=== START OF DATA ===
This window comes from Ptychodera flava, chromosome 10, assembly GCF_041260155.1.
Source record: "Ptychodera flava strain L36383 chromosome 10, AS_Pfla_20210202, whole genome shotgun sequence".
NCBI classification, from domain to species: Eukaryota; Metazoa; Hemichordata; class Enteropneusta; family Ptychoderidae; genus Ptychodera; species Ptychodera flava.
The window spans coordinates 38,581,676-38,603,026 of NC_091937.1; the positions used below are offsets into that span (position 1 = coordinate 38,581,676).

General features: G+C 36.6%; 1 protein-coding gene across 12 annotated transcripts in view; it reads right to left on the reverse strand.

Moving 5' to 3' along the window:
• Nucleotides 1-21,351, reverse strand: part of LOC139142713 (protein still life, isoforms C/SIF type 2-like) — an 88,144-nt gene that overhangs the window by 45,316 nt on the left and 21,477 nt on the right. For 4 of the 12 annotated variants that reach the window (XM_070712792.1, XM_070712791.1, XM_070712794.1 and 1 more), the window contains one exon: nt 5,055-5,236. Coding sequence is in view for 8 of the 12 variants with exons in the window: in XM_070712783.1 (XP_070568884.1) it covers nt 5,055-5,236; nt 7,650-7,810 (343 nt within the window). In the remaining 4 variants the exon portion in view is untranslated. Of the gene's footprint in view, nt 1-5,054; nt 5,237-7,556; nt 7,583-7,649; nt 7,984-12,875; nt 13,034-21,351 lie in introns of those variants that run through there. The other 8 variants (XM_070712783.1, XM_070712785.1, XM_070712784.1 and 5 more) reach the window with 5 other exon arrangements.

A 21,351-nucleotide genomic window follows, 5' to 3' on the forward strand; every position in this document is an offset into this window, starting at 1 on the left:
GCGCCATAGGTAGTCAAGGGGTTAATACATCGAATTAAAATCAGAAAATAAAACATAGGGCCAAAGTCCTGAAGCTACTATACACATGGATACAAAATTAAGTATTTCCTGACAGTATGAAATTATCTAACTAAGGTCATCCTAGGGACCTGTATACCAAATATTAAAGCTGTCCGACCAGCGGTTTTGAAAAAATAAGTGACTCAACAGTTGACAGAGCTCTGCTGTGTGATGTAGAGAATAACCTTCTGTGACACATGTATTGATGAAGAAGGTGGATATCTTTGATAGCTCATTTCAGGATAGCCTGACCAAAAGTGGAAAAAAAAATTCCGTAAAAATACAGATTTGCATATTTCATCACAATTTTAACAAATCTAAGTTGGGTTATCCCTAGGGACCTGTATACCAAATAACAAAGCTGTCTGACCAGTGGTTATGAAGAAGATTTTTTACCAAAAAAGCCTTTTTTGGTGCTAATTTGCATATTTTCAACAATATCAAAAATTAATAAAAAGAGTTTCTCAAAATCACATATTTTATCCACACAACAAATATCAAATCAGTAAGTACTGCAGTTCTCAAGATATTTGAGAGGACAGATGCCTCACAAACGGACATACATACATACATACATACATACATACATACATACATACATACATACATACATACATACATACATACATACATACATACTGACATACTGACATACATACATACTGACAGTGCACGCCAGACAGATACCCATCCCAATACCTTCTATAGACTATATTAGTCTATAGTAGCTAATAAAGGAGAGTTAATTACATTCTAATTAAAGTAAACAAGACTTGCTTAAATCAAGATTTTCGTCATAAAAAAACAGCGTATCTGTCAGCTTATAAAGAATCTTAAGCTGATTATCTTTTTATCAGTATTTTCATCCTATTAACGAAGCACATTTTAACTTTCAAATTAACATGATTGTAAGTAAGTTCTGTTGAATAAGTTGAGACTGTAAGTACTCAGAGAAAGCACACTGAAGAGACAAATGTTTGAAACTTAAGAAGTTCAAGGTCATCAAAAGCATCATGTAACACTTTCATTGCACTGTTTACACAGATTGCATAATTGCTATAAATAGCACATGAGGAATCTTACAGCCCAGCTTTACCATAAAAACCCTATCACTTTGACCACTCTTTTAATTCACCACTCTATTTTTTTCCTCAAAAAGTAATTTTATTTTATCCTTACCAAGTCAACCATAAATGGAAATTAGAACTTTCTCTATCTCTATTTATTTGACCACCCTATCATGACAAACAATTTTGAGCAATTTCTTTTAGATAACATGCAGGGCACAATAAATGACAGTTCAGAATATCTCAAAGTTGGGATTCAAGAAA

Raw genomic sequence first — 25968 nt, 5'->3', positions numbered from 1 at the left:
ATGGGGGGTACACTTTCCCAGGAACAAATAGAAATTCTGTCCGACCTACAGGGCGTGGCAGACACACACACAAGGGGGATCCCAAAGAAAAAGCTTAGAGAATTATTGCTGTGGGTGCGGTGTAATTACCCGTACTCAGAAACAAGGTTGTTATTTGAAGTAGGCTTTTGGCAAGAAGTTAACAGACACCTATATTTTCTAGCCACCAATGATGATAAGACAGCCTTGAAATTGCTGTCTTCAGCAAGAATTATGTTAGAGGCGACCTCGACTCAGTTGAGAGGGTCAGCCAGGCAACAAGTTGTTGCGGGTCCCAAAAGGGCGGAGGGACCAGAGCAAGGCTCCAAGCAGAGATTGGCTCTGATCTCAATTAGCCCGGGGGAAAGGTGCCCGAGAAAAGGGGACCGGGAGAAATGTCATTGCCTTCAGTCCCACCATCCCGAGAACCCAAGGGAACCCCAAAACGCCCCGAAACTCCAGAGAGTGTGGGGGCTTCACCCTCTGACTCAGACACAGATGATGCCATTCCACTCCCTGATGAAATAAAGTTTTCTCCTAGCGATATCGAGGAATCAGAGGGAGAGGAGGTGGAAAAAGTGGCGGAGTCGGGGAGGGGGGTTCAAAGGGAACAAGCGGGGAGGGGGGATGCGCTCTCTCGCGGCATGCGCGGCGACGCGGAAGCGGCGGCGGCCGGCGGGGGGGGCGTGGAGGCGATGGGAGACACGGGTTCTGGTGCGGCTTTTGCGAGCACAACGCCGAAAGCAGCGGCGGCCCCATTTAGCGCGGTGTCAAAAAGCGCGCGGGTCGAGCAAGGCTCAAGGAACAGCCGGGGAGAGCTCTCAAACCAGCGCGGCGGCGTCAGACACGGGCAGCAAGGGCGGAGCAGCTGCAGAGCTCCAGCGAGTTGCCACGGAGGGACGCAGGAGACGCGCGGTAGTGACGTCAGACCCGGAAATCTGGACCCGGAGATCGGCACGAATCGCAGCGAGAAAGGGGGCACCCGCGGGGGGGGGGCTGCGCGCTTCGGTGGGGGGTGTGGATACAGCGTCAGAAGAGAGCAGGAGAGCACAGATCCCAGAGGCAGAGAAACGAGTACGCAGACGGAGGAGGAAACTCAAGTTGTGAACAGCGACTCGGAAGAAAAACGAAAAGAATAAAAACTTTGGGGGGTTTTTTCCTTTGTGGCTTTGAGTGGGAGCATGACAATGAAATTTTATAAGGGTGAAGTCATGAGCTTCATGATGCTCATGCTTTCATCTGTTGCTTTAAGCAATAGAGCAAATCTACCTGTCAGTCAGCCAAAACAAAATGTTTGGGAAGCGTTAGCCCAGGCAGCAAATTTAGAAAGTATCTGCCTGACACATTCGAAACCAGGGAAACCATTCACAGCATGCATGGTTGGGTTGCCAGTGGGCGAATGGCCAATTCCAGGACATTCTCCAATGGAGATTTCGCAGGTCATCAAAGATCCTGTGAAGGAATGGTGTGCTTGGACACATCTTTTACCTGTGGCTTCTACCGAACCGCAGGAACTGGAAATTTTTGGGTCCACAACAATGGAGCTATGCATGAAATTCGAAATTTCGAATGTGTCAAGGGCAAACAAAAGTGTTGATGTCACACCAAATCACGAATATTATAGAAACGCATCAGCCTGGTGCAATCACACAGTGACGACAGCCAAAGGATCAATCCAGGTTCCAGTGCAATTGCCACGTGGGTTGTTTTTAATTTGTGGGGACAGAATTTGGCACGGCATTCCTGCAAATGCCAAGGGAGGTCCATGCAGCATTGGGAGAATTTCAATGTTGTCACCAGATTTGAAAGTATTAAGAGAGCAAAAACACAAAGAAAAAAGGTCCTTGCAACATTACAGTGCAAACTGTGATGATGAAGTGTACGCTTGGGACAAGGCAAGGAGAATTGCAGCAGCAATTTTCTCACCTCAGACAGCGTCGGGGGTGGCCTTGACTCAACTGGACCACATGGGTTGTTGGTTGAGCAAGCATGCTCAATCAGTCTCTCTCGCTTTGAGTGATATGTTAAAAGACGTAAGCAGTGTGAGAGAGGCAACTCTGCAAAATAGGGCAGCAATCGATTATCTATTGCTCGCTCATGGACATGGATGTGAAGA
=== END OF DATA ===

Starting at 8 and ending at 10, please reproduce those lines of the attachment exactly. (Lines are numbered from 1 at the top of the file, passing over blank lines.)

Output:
A 21,351-nucleotide genomic window follows, 5' to 3' on the forward strand; every position in this document is an offset into this window, starting at 1 on the left:
GCGCCATAGGTAGTCAAGGGGTTAATACATCGAATTAAAATCAGAAAATAAAACATAGGGCCAAAGTCCTGAAGCTACTATACACATGGATACAAAATTAAGTATTTCCTGACAGTATGAAATTATCTAACTAAGGTCATCCTAGGGACCTGTATACCAAATATTAAAGCTGTCCGACCAGCGGTTTTGAAAAAATAAGTGACTCAACAGTTGACAGAGCTCTGCTGTGTGATGTAGAGAATAACCTTCTGTGACACATGTATTGATGAAGAAGGTGGATATCTTTGATAGCTCATTTCAGGATAGCCTGACCAAAAGTGGAAAAAAAAATTCCGTAAAAATACAGATTTGCATATTTCATCACAATTTTAACAAATCTAAGTTGGGTTATCCCTAGGGACCTGTATACCAAATAACAAAGCTGTCTGACCAGTGGTTATGAAGAAGATTTTTTACCAAAAAAGCCTTTTTTGGTGCTAATTTGCATATTTTCAACAATATCAAAAATTAATAAAAAGAGTTTCTCAAAATCACATATTTTATCCACACAACAAATATCAAATCAGTAAGTACTGCAGTTCTCAAGATATTTGAGAGGACAGATGCCTCACAAACGGACATACATACATACATACATACATACATACATACATACATACATACATACATACATACATACATACATACATACATACATACTGACATACTGACATACATACATACTGACAGTGCACGCCAGACAGATACCCATCCCAATACCTTCTATAGACTATATTAGTCTATAGTAGCTAATAAAGGAGAGTTAATTACATTCTAATTAAAGTAAACAAGACTTGCTTAAATCAAGATTTTCGTCATAAAAAAACAGCGTATCTGTCAGCTTATAAAGAATCTTAAGCTGATTATCTTTTTATCAGTATTTTCATCCTATTAACGAAGCACATTTTAACTTTCAAATTAACATGATTGTAAGTAAGTTCTGTTGAATAAGTTGAGACTGTAAGTACTCAGAGAAAGCACACTGAAGAGACAAATGTTTGAAACTTAAGAAGTTCAAGGTCATCAAAAGCATCATGTAACACTTTCATTGCACTGTTTACACAGATTGCATAATTGCTATAAATAGCACATGAGGAATCTTACAGCCCAGCTTTACCATAAAAACCCTATCACTTTGACCACTCTTTTAATTCACCACTCTATTTTTTTCCTCAAAAAGTAATTTTATTTTATCCTTACCAAGTCAACCATAAATGGAAATTAGAACTTTCTCTATCTCTATTTATTTGACCACCCTATCATGACAAACAATTTTGAGCAATTTCTTTTAGATAACATGCAGGGCACAATAAATGACAGTTCAGAATATCTCAAAGTTGGGATTCAAGAAA

Raw genomic sequence first — 25968 nt, 5'->3', positions numbered from 1 at the left: